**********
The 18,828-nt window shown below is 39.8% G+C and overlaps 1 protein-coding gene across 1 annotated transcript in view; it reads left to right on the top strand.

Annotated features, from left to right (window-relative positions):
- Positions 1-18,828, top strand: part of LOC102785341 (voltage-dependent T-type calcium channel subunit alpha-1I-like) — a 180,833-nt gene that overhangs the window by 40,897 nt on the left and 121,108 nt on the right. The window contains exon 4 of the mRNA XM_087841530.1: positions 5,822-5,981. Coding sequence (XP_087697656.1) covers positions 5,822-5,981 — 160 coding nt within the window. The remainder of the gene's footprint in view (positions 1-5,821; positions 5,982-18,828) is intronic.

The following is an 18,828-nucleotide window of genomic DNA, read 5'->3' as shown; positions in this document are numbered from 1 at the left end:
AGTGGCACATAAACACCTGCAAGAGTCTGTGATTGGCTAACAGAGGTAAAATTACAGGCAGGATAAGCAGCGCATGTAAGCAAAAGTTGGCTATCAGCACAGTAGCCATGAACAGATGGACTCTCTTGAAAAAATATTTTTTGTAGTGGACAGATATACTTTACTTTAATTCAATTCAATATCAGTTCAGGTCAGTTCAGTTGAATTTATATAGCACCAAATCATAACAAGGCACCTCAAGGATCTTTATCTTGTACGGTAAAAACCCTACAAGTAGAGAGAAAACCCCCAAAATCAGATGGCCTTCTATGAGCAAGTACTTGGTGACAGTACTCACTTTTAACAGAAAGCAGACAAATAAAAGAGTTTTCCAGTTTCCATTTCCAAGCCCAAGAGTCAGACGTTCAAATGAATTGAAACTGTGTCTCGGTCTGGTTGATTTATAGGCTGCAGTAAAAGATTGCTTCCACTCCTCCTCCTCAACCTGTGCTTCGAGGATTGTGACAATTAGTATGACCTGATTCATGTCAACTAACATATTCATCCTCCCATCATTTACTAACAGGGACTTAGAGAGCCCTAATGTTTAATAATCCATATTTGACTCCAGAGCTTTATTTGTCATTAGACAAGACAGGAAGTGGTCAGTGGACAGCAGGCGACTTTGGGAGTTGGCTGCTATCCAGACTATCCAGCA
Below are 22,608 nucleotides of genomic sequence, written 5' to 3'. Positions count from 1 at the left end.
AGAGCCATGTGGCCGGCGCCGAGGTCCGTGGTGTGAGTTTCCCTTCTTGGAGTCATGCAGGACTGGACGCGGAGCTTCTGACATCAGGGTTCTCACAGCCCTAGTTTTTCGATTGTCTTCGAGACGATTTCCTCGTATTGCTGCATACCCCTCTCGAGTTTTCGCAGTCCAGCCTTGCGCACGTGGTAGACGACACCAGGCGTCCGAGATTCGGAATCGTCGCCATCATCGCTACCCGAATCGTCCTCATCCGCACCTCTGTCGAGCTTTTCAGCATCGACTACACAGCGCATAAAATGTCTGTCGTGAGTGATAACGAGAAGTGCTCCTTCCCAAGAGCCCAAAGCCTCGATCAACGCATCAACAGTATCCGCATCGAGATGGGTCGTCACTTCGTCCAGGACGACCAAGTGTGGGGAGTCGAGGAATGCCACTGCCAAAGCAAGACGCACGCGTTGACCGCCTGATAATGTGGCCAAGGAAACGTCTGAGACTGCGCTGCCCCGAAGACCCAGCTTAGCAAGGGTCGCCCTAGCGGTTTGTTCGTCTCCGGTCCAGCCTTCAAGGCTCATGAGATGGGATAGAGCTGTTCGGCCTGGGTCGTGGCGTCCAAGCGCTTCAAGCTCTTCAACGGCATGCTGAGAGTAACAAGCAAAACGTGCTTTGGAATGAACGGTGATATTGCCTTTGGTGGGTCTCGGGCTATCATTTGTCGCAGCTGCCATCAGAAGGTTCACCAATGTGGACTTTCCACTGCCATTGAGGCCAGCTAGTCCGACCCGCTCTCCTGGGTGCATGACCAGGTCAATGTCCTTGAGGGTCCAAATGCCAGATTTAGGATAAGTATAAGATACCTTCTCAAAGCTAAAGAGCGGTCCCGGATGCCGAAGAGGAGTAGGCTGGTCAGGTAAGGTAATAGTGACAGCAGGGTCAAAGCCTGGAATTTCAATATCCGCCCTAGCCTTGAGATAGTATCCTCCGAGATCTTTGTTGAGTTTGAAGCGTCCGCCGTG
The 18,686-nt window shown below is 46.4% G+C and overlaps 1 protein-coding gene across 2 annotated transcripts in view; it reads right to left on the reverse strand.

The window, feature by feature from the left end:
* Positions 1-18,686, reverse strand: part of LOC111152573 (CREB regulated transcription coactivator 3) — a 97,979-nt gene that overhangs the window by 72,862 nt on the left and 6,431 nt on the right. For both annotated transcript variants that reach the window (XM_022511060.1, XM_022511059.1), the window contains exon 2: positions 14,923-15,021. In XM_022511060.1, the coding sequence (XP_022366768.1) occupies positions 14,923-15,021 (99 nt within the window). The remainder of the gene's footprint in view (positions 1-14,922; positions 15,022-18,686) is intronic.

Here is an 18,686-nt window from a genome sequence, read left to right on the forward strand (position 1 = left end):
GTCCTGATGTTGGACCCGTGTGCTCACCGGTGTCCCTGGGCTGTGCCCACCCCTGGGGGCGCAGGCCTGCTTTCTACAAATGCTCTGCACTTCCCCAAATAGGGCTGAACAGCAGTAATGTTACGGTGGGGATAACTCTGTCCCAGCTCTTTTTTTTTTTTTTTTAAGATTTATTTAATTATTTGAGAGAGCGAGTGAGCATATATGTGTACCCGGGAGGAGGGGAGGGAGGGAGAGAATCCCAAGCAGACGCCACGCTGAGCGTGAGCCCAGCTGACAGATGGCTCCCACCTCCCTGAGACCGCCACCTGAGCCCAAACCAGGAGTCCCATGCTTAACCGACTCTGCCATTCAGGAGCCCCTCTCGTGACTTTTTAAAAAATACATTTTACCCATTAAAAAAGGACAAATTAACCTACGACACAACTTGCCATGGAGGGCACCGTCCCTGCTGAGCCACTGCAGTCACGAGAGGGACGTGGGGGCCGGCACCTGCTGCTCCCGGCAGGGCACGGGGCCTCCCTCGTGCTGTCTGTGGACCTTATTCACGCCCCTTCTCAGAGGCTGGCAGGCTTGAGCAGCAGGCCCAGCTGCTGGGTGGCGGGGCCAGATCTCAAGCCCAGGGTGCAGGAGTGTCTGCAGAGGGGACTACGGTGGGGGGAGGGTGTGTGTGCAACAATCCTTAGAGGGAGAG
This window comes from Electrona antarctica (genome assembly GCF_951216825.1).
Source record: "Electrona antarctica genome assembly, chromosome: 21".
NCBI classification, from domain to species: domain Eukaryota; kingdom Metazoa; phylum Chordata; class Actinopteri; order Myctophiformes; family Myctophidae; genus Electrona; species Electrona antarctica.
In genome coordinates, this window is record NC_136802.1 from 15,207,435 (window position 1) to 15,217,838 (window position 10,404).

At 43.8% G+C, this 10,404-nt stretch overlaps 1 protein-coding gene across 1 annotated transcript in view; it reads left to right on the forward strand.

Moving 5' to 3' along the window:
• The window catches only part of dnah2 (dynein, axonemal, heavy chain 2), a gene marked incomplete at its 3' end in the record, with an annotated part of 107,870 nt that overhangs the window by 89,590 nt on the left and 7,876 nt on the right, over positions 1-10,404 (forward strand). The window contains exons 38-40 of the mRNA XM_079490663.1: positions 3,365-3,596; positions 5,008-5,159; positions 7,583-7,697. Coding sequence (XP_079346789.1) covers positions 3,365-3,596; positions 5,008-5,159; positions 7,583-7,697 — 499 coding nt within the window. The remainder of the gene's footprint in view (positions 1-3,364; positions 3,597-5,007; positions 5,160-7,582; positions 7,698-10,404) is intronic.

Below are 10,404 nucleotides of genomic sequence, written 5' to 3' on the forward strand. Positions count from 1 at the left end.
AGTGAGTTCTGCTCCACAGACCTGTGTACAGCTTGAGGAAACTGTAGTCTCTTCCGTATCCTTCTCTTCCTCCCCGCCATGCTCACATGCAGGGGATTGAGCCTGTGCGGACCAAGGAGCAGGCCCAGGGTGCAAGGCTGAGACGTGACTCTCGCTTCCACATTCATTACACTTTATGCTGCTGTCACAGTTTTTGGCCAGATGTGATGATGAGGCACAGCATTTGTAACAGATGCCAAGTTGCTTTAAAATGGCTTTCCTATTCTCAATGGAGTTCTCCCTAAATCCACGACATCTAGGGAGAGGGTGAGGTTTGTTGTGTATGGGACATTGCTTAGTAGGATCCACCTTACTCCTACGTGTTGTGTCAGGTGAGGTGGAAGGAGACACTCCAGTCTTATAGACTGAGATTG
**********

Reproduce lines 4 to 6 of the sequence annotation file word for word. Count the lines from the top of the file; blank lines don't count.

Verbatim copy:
The following is an 18,828-nucleotide window of genomic DNA, read 5'->3' as shown; positions in this document are numbered from 1 at the left end:
AGTGGCACATAAACACCTGCAAGAGTCTGTGATTGGCTAACAGAGGTAAAATTACAGGCAGGATAAGCAGCGCATGTAAGCAAAAGTTGGCTATCAGCACAGTAGCCATGAACAGATGGACTCTCTTGAAAAAATATTTTTTGTAGTGGACAGATATACTTTACTTTAATTCAATTCAATATCAGTTCAGGTCAGTTCAGTTGAATTTATATAGCACCAAATCATAACAAGGCACCTCAAGGATCTTTATCTTGTACGGTAAAAACCCTACAAGTAGAGAGAAAACCCCCAAAATCAGATGGCCTTCTATGAGCAAGTACTTGGTGACAGTACTCACTTTTAACAGAAAGCAGACAAATAAAAGAGTTTTCCAGTTTCCATTTCCAAGCCCAAGAGTCAGACGTTCAAATGAATTGAAACTGTGTCTCGGTCTGGTTGATTTATAGGCTGCAGTAAAAGATTGCTTCCACTCCTCCTCCTCAACCTGTGCTTCGAGGATTGTGACAATTAGTATGACCTGATTCATGTCAACTAACATATTCATCCTCCCATCATTTACTAACAGGGACTTAGAGAGCCCTAATGTTTAATAATCCATATTTGACTCCAGAGCTTTATTTGTCATTAGACAAGACAGGAAGTGGTCAGTGGACAGCAGGCGACTTTGGGAGTTGGCTGCTATCCAGACTATCCAGCA
Below are 22,608 nucleotides of genomic sequence, written 5' to 3'. Positions count from 1 at the left end.